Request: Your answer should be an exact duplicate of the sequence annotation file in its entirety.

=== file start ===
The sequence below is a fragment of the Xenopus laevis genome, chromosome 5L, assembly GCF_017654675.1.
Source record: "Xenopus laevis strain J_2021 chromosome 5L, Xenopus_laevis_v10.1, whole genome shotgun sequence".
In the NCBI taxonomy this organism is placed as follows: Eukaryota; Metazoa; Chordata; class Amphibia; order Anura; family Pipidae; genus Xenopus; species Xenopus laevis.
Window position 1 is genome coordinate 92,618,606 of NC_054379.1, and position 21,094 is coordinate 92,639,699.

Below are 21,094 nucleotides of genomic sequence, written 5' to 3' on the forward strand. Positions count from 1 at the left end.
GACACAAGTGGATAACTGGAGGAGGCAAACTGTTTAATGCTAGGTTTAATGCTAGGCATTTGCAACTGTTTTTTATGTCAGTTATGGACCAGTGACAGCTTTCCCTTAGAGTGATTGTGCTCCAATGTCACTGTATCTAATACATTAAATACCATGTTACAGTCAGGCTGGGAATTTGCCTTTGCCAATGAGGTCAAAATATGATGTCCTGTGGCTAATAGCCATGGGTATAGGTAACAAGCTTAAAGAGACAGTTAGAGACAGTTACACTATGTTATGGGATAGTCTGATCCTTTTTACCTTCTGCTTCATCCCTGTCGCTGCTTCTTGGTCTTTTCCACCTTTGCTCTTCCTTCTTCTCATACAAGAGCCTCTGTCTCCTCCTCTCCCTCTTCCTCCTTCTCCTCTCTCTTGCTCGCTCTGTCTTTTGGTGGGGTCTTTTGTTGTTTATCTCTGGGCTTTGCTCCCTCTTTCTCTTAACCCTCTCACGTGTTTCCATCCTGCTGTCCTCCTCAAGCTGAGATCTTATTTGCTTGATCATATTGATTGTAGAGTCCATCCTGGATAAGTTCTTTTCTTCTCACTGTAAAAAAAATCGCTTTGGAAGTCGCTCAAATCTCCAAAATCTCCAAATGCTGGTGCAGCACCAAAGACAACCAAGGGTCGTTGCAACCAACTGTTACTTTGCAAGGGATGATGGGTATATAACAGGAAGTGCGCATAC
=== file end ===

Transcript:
The sequence below is a fragment of the Xenopus laevis genome, chromosome 5L, assembly GCF_017654675.1.
Source record: "Xenopus laevis strain J_2021 chromosome 5L, Xenopus_laevis_v10.1, whole genome shotgun sequence".
In the NCBI taxonomy this organism is placed as follows: Eukaryota; Metazoa; Chordata; class Amphibia; order Anura; family Pipidae; genus Xenopus; species Xenopus laevis.
Window position 1 is genome coordinate 92,618,606 of NC_054379.1, and position 21,094 is coordinate 92,639,699.

Below are 21,094 nucleotides of genomic sequence, written 5' to 3' on the forward strand. Positions count from 1 at the left end.
GACACAAGTGGATAACTGGAGGAGGCAAACTGTTTAATGCTAGGTTTAATGCTAGGCATTTGCAACTGTTTTTTATGTCAGTTATGGACCAGTGACAGCTTTCCCTTAGAGTGATTGTGCTCCAATGTCACTGTATCTAATACATTAAATACCATGTTACAGTCAGGCTGGGAATTTGCCTTTGCCAATGAGGTCAAAATATGATGTCCTGTGGCTAATAGCCATGGGTATAGGTAACAAGCTTAAAGAGACAGTTAGAGACAGTTACACTATGTTATGGGATAGTCTGATCCTTTTTACCTTCTGCTTCATCCCTGTCGCTGCTTCTTGGTCTTTTCCACCTTTGCTCTTCCTTCTTCTCATACAAGAGCCTCTGTCTCCTCCTCTCCCTCTTCCTCCTTCTCCTCTCTCTTGCTCGCTCTGTCTTTTGGTGGGGTCTTTTGTTGTTTATCTCTGGGCTTTGCTCCCTCTTTCTCTTAACCCTCTCACGTGTTTCCATCCTGCTGTCCTCCTCAAGCTGAGATCTTATTTGCTTGATCATATTGATTGTAGAGTCCATCCTGGATAAGTTCTTTTCTTCTCACTGTAAAAAAAATCGCTTTGGAAGTCGCTCAAATCTCCAAAATCTCCAAATGCTGGTGCAGCACCAAAGACAACCAAGGGTCGTTGCAACCAACTGTTACTTTGCAAGGGATGATGGGTATATAACAGGAAGTGCGCATAC